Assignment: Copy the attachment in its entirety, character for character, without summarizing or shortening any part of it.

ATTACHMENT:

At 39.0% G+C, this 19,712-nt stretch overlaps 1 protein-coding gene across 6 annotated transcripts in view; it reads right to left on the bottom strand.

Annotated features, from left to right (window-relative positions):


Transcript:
At 39.0% G+C, this 19,712-nt stretch overlaps 1 protein-coding gene across 6 annotated transcripts in view; it reads right to left on the bottom strand.

Annotated features, from left to right (window-relative positions):